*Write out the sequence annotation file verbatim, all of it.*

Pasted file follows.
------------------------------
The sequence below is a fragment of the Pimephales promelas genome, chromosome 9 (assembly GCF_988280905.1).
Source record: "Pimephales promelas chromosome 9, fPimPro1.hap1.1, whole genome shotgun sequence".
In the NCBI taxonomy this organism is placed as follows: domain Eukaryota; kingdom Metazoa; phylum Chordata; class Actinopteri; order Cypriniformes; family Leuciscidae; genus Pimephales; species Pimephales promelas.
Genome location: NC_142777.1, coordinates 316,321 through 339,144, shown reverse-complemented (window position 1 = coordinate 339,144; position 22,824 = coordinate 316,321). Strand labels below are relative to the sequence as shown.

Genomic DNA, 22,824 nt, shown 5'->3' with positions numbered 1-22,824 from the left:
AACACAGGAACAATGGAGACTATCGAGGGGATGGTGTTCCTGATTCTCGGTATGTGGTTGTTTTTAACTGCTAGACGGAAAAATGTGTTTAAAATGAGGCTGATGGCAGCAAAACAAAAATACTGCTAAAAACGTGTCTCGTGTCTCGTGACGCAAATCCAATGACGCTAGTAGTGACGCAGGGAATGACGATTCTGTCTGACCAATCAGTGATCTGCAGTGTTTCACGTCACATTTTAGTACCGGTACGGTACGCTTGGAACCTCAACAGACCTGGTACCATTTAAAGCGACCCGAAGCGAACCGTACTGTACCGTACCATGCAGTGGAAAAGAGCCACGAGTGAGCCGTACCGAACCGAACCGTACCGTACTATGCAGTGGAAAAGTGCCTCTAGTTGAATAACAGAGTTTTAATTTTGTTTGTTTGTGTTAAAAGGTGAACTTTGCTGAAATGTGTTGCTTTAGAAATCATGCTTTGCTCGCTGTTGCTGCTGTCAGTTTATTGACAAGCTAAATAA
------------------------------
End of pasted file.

The sequence below is a fragment of the Pimephales promelas genome, chromosome 9 (assembly GCF_988280905.1).
Source record: "Pimephales promelas chromosome 9, fPimPro1.hap1.1, whole genome shotgun sequence".
In the NCBI taxonomy this organism is placed as follows: domain Eukaryota; kingdom Metazoa; phylum Chordata; class Actinopteri; order Cypriniformes; family Leuciscidae; genus Pimephales; species Pimephales promelas.
Genome location: NC_142777.1, coordinates 316,321 through 339,144, shown reverse-complemented (window position 1 = coordinate 339,144; position 22,824 = coordinate 316,321). Strand labels below are relative to the sequence as shown.

Genomic DNA, 22,824 nt, shown 5'->3' with positions numbered 1-22,824 from the left:
AACACAGGAACAATGGAGACTATCGAGGGGATGGTGTTCCTGATTCTCGGTATGTGGTTGTTTTTAACTGCTAGACGGAAAAATGTGTTTAAAATGAGGCTGATGGCAGCAAAACAAAAATACTGCTAAAAACGTGTCTCGTGTCTCGTGACGCAAATCCAATGACGCTAGTAGTGACGCAGGGAATGACGATTCTGTCTGACCAATCAGTGATCTGCAGTGTTTCACGTCACATTTTAGTACCGGTACGGTACGCTTGGAACCTCAACAGACCTGGTACCATTTAAAGCGACCCGAAGCGAACCGTACTGTACCGTACCATGCAGTGGAAAAGAGCCACGAGTGAGCCGTACCGAACCGAACCGTACCGTACTATGCAGTGGAAAAGTGCCTCTAGTTGAATAACAGAGTTTTAATTTTGTTTGTTTGTGTTAAAAGGTGAACTTTGCTGAAATGTGTTGCTTTAGAAATCATGCTTTGCTCGCTGTTGCTGCTGTCAGTTTATTGACAAGCTAAATAA